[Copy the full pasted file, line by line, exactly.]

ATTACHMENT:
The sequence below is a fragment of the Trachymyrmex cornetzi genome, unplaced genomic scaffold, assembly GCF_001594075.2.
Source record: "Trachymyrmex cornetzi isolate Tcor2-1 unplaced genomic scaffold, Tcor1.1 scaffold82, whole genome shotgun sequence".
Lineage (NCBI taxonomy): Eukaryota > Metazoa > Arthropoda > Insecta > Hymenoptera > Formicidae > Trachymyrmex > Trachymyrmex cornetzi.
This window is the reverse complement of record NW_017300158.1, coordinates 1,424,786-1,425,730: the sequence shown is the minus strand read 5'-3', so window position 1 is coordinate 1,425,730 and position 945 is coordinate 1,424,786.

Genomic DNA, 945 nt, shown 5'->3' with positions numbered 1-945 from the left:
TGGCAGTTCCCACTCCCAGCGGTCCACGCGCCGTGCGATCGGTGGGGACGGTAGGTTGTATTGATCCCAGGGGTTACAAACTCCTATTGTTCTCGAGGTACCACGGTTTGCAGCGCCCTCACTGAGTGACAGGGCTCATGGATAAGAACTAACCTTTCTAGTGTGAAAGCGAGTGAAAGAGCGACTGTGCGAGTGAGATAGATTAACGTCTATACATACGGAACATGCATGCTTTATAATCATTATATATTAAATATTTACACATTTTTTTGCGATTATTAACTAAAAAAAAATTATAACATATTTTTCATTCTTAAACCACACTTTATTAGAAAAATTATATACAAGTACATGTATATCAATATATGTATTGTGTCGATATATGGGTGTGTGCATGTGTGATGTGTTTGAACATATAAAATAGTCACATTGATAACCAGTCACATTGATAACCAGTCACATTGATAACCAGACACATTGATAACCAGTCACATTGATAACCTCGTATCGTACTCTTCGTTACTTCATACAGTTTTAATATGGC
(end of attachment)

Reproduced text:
The sequence below is a fragment of the Trachymyrmex cornetzi genome, unplaced genomic scaffold, assembly GCF_001594075.2.
Source record: "Trachymyrmex cornetzi isolate Tcor2-1 unplaced genomic scaffold, Tcor1.1 scaffold82, whole genome shotgun sequence".
Lineage (NCBI taxonomy): Eukaryota > Metazoa > Arthropoda > Insecta > Hymenoptera > Formicidae > Trachymyrmex > Trachymyrmex cornetzi.
This window is the reverse complement of record NW_017300158.1, coordinates 1,424,786-1,425,730: the sequence shown is the minus strand read 5'-3', so window position 1 is coordinate 1,425,730 and position 945 is coordinate 1,424,786.

Genomic DNA, 945 nt, shown 5'->3' with positions numbered 1-945 from the left:
TGGCAGTTCCCACTCCCAGCGGTCCACGCGCCGTGCGATCGGTGGGGACGGTAGGTTGTATTGATCCCAGGGGTTACAAACTCCTATTGTTCTCGAGGTACCACGGTTTGCAGCGCCCTCACTGAGTGACAGGGCTCATGGATAAGAACTAACCTTTCTAGTGTGAAAGCGAGTGAAAGAGCGACTGTGCGAGTGAGATAGATTAACGTCTATACATACGGAACATGCATGCTTTATAATCATTATATATTAAATATTTACACATTTTTTTGCGATTATTAACTAAAAAAAAATTATAACATATTTTTCATTCTTAAACCACACTTTATTAGAAAAATTATATACAAGTACATGTATATCAATATATGTATTGTGTCGATATATGGGTGTGTGCATGTGTGATGTGTTTGAACATATAAAATAGTCACATTGATAACCAGTCACATTGATAACCAGTCACATTGATAACCAGACACATTGATAACCAGTCACATTGATAACCTCGTATCGTACTCTTCGTTACTTCATACAGTTTTAATATGGC